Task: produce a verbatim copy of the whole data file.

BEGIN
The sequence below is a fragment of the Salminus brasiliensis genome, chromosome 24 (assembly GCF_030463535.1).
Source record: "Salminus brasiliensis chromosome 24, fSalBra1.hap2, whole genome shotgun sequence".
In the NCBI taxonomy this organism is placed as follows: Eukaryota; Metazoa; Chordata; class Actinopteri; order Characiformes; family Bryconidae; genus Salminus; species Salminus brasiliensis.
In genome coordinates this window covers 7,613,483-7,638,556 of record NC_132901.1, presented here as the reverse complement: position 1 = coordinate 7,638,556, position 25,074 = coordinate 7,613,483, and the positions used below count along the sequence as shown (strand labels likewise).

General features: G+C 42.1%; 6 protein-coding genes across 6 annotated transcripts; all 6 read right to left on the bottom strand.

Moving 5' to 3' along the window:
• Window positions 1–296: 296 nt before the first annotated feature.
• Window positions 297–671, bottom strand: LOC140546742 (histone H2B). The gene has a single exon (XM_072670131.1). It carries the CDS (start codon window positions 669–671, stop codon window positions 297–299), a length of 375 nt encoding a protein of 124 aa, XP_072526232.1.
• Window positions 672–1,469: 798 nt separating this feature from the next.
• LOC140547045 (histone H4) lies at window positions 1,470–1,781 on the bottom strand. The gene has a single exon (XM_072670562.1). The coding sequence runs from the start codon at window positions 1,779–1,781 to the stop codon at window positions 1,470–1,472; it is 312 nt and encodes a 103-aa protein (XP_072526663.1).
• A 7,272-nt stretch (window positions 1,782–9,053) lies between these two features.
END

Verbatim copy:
The sequence below is a fragment of the Salminus brasiliensis genome, chromosome 24 (assembly GCF_030463535.1).
Source record: "Salminus brasiliensis chromosome 24, fSalBra1.hap2, whole genome shotgun sequence".
In the NCBI taxonomy this organism is placed as follows: Eukaryota; Metazoa; Chordata; class Actinopteri; order Characiformes; family Bryconidae; genus Salminus; species Salminus brasiliensis.
In genome coordinates this window covers 7,613,483-7,638,556 of record NC_132901.1, presented here as the reverse complement: position 1 = coordinate 7,638,556, position 25,074 = coordinate 7,613,483, and the positions used below count along the sequence as shown (strand labels likewise).

General features: G+C 42.1%; 6 protein-coding genes across 6 annotated transcripts; all 6 read right to left on the bottom strand.

Moving 5' to 3' along the window:
• Window positions 1–296: 296 nt before the first annotated feature.
• Window positions 297–671, bottom strand: LOC140546742 (histone H2B). The gene has a single exon (XM_072670131.1). It carries the CDS (start codon window positions 669–671, stop codon window positions 297–299), a length of 375 nt encoding a protein of 124 aa, XP_072526232.1.
• Window positions 672–1,469: 798 nt separating this feature from the next.
• LOC140547045 (histone H4) lies at window positions 1,470–1,781 on the bottom strand. The gene has a single exon (XM_072670562.1). The coding sequence runs from the start codon at window positions 1,779–1,781 to the stop codon at window positions 1,470–1,472; it is 312 nt and encodes a 103-aa protein (XP_072526663.1).
• A 7,272-nt stretch (window positions 1,782–9,053) lies between these two features.